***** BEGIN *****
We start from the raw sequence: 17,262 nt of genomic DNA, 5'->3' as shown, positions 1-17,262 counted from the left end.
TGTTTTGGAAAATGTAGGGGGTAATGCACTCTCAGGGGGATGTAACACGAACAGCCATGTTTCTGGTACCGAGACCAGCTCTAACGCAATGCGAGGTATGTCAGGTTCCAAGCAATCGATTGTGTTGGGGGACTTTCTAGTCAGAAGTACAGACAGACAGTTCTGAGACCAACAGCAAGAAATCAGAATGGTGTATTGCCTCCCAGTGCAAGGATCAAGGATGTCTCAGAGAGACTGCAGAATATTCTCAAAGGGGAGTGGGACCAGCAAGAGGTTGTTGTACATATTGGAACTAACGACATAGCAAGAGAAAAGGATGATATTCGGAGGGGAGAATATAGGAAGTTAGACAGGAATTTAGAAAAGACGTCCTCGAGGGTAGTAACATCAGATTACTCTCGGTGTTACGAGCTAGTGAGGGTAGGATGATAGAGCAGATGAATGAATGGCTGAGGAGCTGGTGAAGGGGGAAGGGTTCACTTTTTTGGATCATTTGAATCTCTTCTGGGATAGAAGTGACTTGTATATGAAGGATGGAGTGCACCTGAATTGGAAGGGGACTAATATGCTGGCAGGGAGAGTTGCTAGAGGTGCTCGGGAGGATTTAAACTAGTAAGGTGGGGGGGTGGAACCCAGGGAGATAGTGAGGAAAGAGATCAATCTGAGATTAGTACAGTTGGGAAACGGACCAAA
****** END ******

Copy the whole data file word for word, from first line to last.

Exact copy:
We start from the raw sequence: 17,262 nt of genomic DNA, 5'->3' as shown, positions 1-17,262 counted from the left end.
TGTTTTGGAAAATGTAGGGGGTAATGCACTCTCAGGGGGATGTAACACGAACAGCCATGTTTCTGGTACCGAGACCAGCTCTAACGCAATGCGAGGTATGTCAGGTTCCAAGCAATCGATTGTGTTGGGGGACTTTCTAGTCAGAAGTACAGACAGACAGTTCTGAGACCAACAGCAAGAAATCAGAATGGTGTATTGCCTCCCAGTGCAAGGATCAAGGATGTCTCAGAGAGACTGCAGAATATTCTCAAAGGGGAGTGGGACCAGCAAGAGGTTGTTGTACATATTGGAACTAACGACATAGCAAGAGAAAAGGATGATATTCGGAGGGGAGAATATAGGAAGTTAGACAGGAATTTAGAAAAGACGTCCTCGAGGGTAGTAACATCAGATTACTCTCGGTGTTACGAGCTAGTGAGGGTAGGATGATAGAGCAGATGAATGAATGGCTGAGGAGCTGGTGAAGGGGGAAGGGTTCACTTTTTTGGATCATTTGAATCTCTTCTGGGATAGAAGTGACTTGTATATGAAGGATGGAGTGCACCTGAATTGGAAGGGGACTAATATGCTGGCAGGGAGAGTTGCTAGAGGTGCTCGGGAGGATTTAAACTAGTAAGGTGGGGGGGTGGAACCCAGGGAGATAGTGAGGAAAGAGATCAATCTGAGATTAGTACAGTTGGGAAACGGACCAAA